Breaking Point: #13

After reading this hopeful post, the words of the poet Wallace Stevens came to me:

Only this evening I saw it again,

At the beginning of winter, and I walked and talked

Again, and lived and was again, and breathed again

And moved again and flashed again, time flashed again.

May we all flash again with the coming of Spring.  yrs. Laura

 

Submitted by:  Robin Dake, whose ebook is available here.

Painting My Nails

I painted my toenails last week. At one time, I kept red polish on my toes – bright red, happy red. I had tried other colors, but kept coming back to red. At one time, I sparkled. But somehow, in this last year, as my 18-year marriage crumbled, cleaved, then ended, I lost my sparkle and I stopped painting my toes.

At first, it was just putting off the repair. I noticed a few chips on the edges and thought, ‘I need to fix that,’ but never got to it. The chips got bigger and my toes now needed a full-out re-do. They needed to be stripped down to bareness, filed smooth, then lovingly repainted. By summer, the nails themselves were raggedy, but I didn’t have the energy to lift an emery board, much less gather the polish remover, lotion and cotton balls.

In yoga class – the class I joined to learn to breathe in the year there was no breath – my chipped and sad toes mocked me. They shouted that I must be a failure because I couldn’t even keep my toes neat and presentable. I couldn’t hear it then, but
there was another voice speaking softly, saying, ‘it’s okay, love your raggedy toes now and know you will be okay.’

As the months went by that voice did get louder and I was able to accept that I was a girl whose toes were no longer painted red. I could do downward dog without trying to avert my eyes from my toes and I found myself looking at polish colors in the drugstore aisle. In October, I unearthed the toenail clipper and neatened things up. I stripped away the last of the red and left it at that. I wore patent leather shoes to court that day, but underneath the shine, my toes remained unfiled and naked.

The cold that came in during the last part of November made me keep socks on my feet almost all the time. They were thick, fleece socks – blue with polka dots – that muffled the cold snaking around my toes. I only caught a glimpse of them as I showered and dressed before I sought out that fleecy warmth and protection again.

A friend gave me perfumed lotion for Christmas, and after a moment of listening to the inner voice that loves me, I slathered it on my feet and ankles, enjoying the luxury and softness. And finally, I dug out the polish. I gently filed and smoothed those nails, then put that polish on stroke by stroke.  My toes wiggled with contentment.

The polish is not fire engine red, but instead a soft, pearled pink.  It doesn’t sparkle, but it does glow. Today, I breathe again.

I may not make it back to fire engine red, but I suspect one day, I may just try purple.

7 Comments

Filed under Breaking Point, My Posts

7 Responses to Breaking Point: #13

  1. Jan Larson Myhre

    As a fellow traveler whose heart has been broken a time or two, I’m touched to read the rawness of pain and the glory in painted toenails. If these folks write on a regular basis, there is no better catharsis than that. Keep writing. It’s healing.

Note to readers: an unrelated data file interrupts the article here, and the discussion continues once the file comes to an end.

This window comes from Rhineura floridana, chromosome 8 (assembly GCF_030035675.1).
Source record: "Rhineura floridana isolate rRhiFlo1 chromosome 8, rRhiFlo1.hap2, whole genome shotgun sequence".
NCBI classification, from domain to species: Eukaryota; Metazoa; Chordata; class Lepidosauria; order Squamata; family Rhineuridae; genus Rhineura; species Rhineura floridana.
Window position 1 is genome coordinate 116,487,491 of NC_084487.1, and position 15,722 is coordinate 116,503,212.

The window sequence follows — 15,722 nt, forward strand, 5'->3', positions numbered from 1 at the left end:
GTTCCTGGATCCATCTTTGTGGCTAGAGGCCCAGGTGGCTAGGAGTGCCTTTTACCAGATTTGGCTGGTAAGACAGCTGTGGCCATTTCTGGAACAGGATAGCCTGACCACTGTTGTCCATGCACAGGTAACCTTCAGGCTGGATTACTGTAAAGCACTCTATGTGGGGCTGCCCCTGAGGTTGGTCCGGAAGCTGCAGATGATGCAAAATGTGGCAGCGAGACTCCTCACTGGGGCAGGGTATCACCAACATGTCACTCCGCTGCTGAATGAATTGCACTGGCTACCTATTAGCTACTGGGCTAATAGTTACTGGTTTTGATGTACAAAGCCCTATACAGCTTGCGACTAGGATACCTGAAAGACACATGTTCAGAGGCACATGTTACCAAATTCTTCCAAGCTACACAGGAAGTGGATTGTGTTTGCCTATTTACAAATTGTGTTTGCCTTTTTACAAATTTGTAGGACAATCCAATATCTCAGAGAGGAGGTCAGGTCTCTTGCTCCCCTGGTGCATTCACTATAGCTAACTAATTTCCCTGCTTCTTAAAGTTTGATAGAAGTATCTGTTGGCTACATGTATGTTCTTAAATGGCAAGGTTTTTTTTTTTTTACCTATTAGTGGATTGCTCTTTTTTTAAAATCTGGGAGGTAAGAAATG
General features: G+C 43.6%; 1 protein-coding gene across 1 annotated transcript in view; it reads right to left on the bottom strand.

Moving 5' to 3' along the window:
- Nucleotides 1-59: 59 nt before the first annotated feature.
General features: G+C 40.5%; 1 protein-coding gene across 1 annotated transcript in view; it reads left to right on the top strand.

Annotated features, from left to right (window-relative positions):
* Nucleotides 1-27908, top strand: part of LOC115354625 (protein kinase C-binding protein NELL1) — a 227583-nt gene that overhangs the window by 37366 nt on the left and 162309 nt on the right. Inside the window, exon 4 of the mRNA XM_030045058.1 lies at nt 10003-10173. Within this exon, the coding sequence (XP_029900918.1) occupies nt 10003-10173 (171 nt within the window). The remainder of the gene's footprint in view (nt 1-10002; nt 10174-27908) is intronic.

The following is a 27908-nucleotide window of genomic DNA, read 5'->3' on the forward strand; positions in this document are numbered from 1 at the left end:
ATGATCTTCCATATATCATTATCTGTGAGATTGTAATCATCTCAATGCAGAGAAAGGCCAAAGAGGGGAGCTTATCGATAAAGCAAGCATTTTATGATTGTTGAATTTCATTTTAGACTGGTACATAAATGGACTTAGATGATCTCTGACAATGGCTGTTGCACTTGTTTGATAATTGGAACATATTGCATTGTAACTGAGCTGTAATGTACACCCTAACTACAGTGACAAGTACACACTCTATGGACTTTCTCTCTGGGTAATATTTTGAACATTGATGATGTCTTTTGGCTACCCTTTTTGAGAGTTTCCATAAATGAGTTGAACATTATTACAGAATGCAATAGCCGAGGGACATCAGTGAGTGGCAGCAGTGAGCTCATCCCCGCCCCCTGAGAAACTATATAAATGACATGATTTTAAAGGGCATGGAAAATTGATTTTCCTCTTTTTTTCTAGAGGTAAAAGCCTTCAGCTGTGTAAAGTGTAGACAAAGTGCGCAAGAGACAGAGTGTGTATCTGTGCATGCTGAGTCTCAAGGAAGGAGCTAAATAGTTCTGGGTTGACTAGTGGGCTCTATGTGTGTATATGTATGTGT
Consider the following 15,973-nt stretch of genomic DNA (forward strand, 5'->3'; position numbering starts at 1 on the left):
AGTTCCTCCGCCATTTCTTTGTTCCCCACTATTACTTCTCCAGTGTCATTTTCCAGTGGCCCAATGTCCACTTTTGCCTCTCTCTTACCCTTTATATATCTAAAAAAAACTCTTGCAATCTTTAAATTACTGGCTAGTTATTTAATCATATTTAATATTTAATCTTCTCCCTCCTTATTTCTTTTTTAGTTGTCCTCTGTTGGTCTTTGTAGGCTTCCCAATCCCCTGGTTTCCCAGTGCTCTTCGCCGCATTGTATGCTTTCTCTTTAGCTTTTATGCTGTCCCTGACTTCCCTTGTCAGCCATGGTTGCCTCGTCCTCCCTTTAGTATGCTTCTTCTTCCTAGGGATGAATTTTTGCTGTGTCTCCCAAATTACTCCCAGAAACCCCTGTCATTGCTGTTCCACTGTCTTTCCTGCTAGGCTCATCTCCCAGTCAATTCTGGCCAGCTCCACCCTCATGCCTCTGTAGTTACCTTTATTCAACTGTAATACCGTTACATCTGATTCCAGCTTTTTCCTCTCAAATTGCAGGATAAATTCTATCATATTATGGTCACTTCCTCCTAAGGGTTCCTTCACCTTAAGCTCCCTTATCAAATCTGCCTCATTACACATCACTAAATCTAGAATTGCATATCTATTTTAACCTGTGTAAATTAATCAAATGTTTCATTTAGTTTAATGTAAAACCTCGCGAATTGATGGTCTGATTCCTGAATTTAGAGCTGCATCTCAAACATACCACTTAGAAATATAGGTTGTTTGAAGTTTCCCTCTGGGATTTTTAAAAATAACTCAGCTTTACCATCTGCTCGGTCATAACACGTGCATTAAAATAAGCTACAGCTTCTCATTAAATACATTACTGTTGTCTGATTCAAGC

2. Michel

    Robin ~ your story is bittersweet and tender. It reminds me that the healing for ourselves occurs subtly, in our own unique timeline. With nourishing acts such as yoga, pampering our feet with rich lotion, painting our toes and giving our stories a voice. Thank you for sharing your story which for me, includes a reminder that these gifts of nourishment come to us, by us, when we are ready. I look forward to checking out your e-book.

    • Robin Dake

      Thanks for reading and connecting Michel. I see all of those self-care things as items on a shelf that we take down when we need just that item to help ourselves feel better. I feel lucky to have a lot of different things on my shelf to chose from. Again, thanks for your kind words.

  3. Alison

    I loved this. I absolutely loved how we understood so much of what you were going through by the constant description of such a simple thing: the state of your toes. It reminded of specifically awful times in my life when I let something go about my appearance that usually made me feel nice, because I was going through so much, feeling too awful to bother, or simply not able to do it. And how happy I felt for you in the transformation to pink. Brilliant writing.

  4. Sarah

    Thank you Robin, for this. A couple of days after my husband told me our marriage was over, my sister visited bringing me bottles of hand cream, wonderful bath gel, lavender room spray, some sweets for me to suck when I was suffering from a low moment and a ‘being brave scarf’. I thought she was being extravagant at the time but I still wear my being brave scarf and it brings me comfort. The sweets helped when I was at work and I caught a glimpse of him (we work in the same place), the hand cream soothes my dry hands and smells good, the room spray helps me sleep… I love that you are wearing purple nail polish now, that is so good!

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